Mohammed Mohammed Hassan Odaini remains detained in Guantánamo despite being cleared for release over 2 years ago. Odaini was detained in March 2002 along with several other Yemeni nationals, and sent to the detention camp at the US Naval Base in Guantánamo Bay, Cuba. In June 2005 he was deemed suitable for release from Guantánamo. Yemeni authorities have stated that they are prepared to take him back, yet he continues to be unjustly detained. He has not been interrogated for nearly two years and the reason for his continued detention is unclear.

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Musaad Abu Fagr – Prisoner of conscience

Novelist and human rights activist Musaad Suliman Hassan Hussein, usually known by his pen name Musaad Abu Fagr, has been in administrative detention, by order of the Minister of Interior, since February 15, 2008, despite obtaining several court orders for his release, most recently in June 2009. Amnesty International considers Musaad Abu Fagr to be a prisoner of conscience, detained on account of his peaceful expression of his views, and that he should be immediately and unconditionally released.

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Nguyen Van Dai and Le Thi Cong Nhan – Prisoners of conscience

Human rights lawyers Nguyen Van Dai and Le Thi Cong Nhan were jailed in May 2007 for “conducting propaganda against the State.” Amnesty International considers them prisoners of conscience.

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Rita Mahato – Women’s human rights defender


Human rights defender Rita Mahato has received threats of death, rape and kidnapping as a result of her work assisting women who have suffered from acts of violence. She is a health adviser at the Women’s Rehabilitation Centre (WOREC), which has been attacked by men from the village who object to WOREC’s work. The police have failed to provide Rita with protection, or investigate the threats, and she fears for her life.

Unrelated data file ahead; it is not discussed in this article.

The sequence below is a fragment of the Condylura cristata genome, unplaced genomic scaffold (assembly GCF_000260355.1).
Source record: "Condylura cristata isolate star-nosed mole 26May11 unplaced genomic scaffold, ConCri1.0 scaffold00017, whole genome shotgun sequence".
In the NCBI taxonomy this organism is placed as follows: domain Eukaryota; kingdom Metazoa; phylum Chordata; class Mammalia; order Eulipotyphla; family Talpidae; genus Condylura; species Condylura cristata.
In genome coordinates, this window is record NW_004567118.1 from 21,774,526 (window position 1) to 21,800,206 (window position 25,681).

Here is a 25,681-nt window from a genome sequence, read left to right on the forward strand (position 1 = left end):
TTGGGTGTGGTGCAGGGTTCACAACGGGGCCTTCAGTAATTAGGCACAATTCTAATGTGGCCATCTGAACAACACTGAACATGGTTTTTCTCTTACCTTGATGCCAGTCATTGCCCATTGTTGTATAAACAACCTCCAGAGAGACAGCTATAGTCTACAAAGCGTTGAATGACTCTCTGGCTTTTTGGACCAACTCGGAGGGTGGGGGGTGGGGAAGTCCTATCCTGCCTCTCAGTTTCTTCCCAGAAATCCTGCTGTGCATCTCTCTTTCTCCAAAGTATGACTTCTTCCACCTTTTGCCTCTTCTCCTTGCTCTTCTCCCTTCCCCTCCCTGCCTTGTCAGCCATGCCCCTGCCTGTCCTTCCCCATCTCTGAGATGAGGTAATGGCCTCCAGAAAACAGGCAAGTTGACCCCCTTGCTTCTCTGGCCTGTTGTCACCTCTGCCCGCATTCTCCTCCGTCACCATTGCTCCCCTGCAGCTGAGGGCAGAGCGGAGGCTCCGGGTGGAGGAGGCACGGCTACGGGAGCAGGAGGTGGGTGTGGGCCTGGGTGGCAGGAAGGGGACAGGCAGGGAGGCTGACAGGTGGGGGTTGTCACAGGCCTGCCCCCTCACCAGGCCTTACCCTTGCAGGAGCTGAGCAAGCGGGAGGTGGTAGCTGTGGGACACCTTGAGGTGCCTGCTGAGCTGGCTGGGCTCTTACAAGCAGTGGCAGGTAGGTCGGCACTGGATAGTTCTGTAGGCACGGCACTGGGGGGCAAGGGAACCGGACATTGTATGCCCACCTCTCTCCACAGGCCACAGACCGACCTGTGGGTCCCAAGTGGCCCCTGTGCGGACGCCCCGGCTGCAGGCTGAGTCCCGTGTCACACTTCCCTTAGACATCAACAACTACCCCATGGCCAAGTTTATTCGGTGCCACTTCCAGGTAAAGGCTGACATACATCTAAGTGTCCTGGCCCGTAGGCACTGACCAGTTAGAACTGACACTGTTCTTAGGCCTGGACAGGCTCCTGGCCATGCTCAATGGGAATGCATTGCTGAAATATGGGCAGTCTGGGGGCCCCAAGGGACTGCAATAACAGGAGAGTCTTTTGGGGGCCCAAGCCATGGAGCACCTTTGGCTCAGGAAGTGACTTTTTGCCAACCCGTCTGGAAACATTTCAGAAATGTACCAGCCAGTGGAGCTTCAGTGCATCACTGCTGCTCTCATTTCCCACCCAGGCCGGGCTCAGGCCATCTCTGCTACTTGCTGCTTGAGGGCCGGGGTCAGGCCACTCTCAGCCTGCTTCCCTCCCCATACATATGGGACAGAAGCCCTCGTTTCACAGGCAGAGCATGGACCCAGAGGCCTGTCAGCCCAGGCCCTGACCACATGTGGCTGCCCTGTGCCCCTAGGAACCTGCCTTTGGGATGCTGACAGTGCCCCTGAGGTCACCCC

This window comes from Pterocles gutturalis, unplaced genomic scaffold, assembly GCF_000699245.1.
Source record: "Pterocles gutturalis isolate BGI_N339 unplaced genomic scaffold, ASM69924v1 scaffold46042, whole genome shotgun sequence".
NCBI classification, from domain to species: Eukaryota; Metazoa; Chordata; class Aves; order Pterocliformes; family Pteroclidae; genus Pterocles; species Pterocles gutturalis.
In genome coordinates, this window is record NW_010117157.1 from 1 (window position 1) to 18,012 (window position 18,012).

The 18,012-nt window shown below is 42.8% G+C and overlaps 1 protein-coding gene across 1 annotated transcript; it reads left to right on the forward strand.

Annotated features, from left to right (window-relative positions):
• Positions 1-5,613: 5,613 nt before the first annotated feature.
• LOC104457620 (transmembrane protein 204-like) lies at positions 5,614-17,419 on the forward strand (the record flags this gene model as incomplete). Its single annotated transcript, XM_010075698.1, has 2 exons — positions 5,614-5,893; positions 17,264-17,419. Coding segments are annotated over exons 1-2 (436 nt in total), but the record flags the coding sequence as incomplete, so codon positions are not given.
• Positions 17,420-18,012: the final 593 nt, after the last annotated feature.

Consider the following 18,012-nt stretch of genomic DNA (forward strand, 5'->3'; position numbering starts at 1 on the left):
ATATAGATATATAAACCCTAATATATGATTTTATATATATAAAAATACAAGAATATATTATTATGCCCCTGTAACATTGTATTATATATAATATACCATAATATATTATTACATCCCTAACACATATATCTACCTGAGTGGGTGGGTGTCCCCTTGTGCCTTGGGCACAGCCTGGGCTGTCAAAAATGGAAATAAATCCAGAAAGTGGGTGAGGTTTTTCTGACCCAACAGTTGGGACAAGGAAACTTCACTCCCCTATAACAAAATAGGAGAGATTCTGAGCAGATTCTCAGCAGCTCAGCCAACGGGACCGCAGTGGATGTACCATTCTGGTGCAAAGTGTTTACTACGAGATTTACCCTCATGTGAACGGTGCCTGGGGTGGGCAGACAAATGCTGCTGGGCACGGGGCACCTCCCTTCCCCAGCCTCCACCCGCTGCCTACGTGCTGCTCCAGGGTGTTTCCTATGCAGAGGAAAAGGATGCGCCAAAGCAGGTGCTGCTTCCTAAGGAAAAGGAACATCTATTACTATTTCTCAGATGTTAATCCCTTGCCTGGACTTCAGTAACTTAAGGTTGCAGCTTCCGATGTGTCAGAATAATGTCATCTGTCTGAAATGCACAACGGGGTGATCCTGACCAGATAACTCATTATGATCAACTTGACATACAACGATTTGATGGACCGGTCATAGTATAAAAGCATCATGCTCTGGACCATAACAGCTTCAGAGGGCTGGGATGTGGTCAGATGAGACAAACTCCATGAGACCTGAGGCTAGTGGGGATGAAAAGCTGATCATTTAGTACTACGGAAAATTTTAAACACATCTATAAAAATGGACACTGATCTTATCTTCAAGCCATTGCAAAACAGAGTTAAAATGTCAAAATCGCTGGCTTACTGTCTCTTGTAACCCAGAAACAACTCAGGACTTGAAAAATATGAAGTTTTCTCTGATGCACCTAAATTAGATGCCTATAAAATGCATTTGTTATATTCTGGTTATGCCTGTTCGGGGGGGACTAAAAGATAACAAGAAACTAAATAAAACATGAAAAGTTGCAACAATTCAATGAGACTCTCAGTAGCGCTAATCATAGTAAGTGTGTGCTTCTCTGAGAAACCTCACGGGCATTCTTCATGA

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Shi Tao – Journalist, prisoner of Conscience

In April 2004, the Chinese journalist Shi Tao used his Yahoo! email account to send a message to a U.S.-based pro-democracy website. In his email, he summarized a government order directing media organizations in China to downplay the upcoming 15th anniversary of the 1989 crackdown on pro-democracy activists. Police arrested him in November 2004, charging him with “illegally providing state secrets to foreign entities.” Authorities used email account holder information supplied by Yahoo! to convict Shi Tao in April 2005 and sentence him to 10 years in prison.

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Women of Atenco – Violence against women, impunity

When the women left their homes that May morning in 2006, they never imagined the horrific experience that lay ahead of them. During a police operation in response to protests by activists from a local peasant organization in San Salvador Atenco, Mexico, over 45 women were arrested without explanation. Dozens of them were subjected to physical, psychological and sexual violence by the police officers who arrested them. More than three years later, they are still waiting for justice. None of the officials responsible for their abuse have been held accountable.

Case Sheet: PDF Sample Letter: PDF | MSWord